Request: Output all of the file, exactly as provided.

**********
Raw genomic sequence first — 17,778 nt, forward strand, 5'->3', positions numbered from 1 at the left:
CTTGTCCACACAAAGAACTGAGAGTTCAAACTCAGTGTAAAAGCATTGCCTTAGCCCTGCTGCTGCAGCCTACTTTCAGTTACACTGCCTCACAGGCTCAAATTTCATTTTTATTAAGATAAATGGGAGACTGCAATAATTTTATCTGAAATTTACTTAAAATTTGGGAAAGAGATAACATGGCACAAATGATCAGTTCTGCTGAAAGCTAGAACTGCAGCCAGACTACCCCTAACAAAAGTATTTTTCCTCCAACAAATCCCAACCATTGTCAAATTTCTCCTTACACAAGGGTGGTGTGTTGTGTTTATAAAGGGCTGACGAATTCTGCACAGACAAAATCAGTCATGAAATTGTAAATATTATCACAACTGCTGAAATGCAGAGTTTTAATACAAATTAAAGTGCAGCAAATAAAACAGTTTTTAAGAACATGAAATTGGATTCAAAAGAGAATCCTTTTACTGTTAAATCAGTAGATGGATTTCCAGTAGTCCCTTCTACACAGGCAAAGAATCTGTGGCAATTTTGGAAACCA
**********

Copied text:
Raw genomic sequence first — 17,778 nt, forward strand, 5'->3', positions numbered from 1 at the left:
CTTGTCCACACAAAGAACTGAGAGTTCAAACTCAGTGTAAAAGCATTGCCTTAGCCCTGCTGCTGCAGCCTACTTTCAGTTACACTGCCTCACAGGCTCAAATTTCATTTTTATTAAGATAAATGGGAGACTGCAATAATTTTATCTGAAATTTACTTAAAATTTGGGAAAGAGATAACATGGCACAAATGATCAGTTCTGCTGAAAGCTAGAACTGCAGCCAGACTACCCCTAACAAAAGTATTTTTCCTCCAACAAATCCCAACCATTGTCAAATTTCTCCTTACACAAGGGTGGTGTGTTGTGTTTATAAAGGGCTGACGAATTCTGCACAGACAAAATCAGTCATGAAATTGTAAATATTATCACAACTGCTGAAATGCAGAGTTTTAATACAAATTAAAGTGCAGCAAATAAAACAGTTTTTAAGAACATGAAATTGGATTCAAAAGAGAATCCTTTTACTGTTAAATCAGTAGATGGATTTCCAGTAGTCCCTTCTACACAGGCAAAGAATCTGTGGCAATTTTGGAAACCA